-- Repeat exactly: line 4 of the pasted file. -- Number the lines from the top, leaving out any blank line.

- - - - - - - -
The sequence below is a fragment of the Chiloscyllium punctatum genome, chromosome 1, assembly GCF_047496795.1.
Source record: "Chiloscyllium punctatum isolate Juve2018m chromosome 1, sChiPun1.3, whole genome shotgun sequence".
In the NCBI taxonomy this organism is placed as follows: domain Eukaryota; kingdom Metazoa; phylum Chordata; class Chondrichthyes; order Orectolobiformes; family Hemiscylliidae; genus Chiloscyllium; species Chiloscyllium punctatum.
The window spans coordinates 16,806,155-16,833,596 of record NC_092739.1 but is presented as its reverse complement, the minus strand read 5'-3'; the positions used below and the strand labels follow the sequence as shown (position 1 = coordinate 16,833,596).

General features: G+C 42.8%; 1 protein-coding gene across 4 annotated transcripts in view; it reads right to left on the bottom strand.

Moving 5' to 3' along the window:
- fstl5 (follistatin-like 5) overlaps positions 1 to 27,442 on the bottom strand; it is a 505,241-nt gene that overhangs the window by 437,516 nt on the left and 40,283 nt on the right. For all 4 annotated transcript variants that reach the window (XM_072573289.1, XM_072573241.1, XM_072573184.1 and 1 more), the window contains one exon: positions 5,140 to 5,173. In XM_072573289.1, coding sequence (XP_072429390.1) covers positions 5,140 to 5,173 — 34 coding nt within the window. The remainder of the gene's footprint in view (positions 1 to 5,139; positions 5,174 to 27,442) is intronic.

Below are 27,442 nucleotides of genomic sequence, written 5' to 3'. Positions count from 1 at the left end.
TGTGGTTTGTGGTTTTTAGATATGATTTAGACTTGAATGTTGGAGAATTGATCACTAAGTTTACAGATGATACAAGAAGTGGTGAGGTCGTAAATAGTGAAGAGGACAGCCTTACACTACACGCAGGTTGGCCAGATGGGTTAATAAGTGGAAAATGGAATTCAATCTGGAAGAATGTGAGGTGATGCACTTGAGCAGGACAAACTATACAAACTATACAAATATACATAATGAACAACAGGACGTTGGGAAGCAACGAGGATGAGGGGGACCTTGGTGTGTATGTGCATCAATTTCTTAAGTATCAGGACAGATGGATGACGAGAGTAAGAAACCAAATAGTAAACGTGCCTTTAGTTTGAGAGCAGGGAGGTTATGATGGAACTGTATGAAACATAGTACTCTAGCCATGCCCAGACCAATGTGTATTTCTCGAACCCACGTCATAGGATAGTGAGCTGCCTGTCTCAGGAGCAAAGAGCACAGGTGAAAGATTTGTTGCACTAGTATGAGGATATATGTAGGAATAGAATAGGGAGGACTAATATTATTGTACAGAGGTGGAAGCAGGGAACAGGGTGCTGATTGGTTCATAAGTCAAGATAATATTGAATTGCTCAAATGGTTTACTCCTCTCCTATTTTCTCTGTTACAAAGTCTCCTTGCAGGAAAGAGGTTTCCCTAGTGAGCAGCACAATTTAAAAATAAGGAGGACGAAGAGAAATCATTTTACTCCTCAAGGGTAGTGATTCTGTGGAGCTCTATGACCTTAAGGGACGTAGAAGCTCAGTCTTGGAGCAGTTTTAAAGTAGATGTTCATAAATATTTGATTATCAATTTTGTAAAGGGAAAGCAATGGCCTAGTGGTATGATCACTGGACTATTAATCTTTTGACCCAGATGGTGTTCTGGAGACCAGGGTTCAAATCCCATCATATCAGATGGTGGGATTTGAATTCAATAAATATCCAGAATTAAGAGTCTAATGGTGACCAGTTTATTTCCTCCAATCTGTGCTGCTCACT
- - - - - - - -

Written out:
The window spans coordinates 16,806,155-16,833,596 of record NC_092739.1 but is presented as its reverse complement, the minus strand read 5'-3'; the positions used below and the strand labels follow the sequence as shown (position 1 = coordinate 16,833,596).